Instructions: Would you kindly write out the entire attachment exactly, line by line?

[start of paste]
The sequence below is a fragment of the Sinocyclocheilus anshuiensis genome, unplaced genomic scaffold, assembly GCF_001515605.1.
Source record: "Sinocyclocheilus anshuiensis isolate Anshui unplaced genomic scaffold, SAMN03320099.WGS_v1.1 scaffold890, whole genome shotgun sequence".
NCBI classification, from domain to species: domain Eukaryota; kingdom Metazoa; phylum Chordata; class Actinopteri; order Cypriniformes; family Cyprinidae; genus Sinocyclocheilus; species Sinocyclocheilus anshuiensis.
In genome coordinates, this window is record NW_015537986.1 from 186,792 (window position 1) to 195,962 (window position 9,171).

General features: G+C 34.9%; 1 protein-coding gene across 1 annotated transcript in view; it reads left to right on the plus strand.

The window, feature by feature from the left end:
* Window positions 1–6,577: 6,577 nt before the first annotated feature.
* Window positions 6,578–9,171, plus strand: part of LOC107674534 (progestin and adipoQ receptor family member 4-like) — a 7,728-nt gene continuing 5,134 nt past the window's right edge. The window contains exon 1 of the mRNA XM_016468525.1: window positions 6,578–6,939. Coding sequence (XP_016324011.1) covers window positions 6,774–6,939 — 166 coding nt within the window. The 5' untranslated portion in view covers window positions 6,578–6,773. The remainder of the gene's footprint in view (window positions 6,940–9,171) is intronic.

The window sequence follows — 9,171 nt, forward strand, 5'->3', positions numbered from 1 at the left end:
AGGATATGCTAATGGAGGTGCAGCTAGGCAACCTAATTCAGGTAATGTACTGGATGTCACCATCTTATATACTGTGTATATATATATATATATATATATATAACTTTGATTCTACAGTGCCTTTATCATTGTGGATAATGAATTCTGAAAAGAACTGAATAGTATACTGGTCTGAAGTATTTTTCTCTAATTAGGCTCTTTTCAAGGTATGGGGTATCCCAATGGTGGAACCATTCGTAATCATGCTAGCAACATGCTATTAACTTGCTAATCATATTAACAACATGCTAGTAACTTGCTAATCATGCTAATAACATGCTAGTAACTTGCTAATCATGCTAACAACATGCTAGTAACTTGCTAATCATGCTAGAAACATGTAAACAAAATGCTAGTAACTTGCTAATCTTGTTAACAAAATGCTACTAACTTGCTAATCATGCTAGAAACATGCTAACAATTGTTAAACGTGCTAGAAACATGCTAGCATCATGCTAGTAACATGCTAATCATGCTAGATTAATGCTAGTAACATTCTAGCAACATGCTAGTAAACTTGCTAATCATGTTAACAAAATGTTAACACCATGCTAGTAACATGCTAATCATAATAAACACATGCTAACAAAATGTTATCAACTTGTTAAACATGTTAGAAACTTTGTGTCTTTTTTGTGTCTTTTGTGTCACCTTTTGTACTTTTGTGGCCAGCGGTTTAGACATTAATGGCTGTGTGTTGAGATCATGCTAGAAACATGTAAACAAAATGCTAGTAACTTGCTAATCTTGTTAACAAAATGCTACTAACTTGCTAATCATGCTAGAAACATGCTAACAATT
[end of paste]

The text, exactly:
The sequence below is a fragment of the Sinocyclocheilus anshuiensis genome, unplaced genomic scaffold, assembly GCF_001515605.1.
Source record: "Sinocyclocheilus anshuiensis isolate Anshui unplaced genomic scaffold, SAMN03320099.WGS_v1.1 scaffold890, whole genome shotgun sequence".
NCBI classification, from domain to species: domain Eukaryota; kingdom Metazoa; phylum Chordata; class Actinopteri; order Cypriniformes; family Cyprinidae; genus Sinocyclocheilus; species Sinocyclocheilus anshuiensis.
In genome coordinates, this window is record NW_015537986.1 from 186,792 (window position 1) to 195,962 (window position 9,171).

General features: G+C 34.9%; 1 protein-coding gene across 1 annotated transcript in view; it reads left to right on the plus strand.

The window, feature by feature from the left end:
* Window positions 1–6,577: 6,577 nt before the first annotated feature.
* Window positions 6,578–9,171, plus strand: part of LOC107674534 (progestin and adipoQ receptor family member 4-like) — a 7,728-nt gene continuing 5,134 nt past the window's right edge. The window contains exon 1 of the mRNA XM_016468525.1: window positions 6,578–6,939. Coding sequence (XP_016324011.1) covers window positions 6,774–6,939 — 166 coding nt within the window. The 5' untranslated portion in view covers window positions 6,578–6,773. The remainder of the gene's footprint in view (window positions 6,940–9,171) is intronic.

The window sequence follows — 9,171 nt, forward strand, 5'->3', positions numbered from 1 at the left end:
AGGATATGCTAATGGAGGTGCAGCTAGGCAACCTAATTCAGGTAATGTACTGGATGTCACCATCTTATATACTGTGTATATATATATATATATATATATATAACTTTGATTCTACAGTGCCTTTATCATTGTGGATAATGAATTCTGAAAAGAACTGAATAGTATACTGGTCTGAAGTATTTTTCTCTAATTAGGCTCTTTTCAAGGTATGGGGTATCCCAATGGTGGAACCATTCGTAATCATGCTAGCAACATGCTATTAACTTGCTAATCATATTAACAACATGCTAGTAACTTGCTAATCATGCTAATAACATGCTAGTAACTTGCTAATCATGCTAACAACATGCTAGTAACTTGCTAATCATGCTAGAAACATGTAAACAAAATGCTAGTAACTTGCTAATCTTGTTAACAAAATGCTACTAACTTGCTAATCATGCTAGAAACATGCTAACAATTGTTAAACGTGCTAGAAACATGCTAGCATCATGCTAGTAACATGCTAATCATGCTAGATTAATGCTAGTAACATTCTAGCAACATGCTAGTAAACTTGCTAATCATGTTAACAAAATGTTAACACCATGCTAGTAACATGCTAATCATAATAAACACATGCTAACAAAATGTTATCAACTTGTTAAACATGTTAGAAACTTTGTGTCTTTTTTGTGTCTTTTGTGTCACCTTTTGTACTTTTGTGGCCAGCGGTTTAGACATTAATGGCTGTGTGTTGAGATCATGCTAGAAACATGTAAACAAAATGCTAGTAACTTGCTAATCTTGTTAACAAAATGCTACTAACTTGCTAATCATGCTAGAAACATGCTAACAATT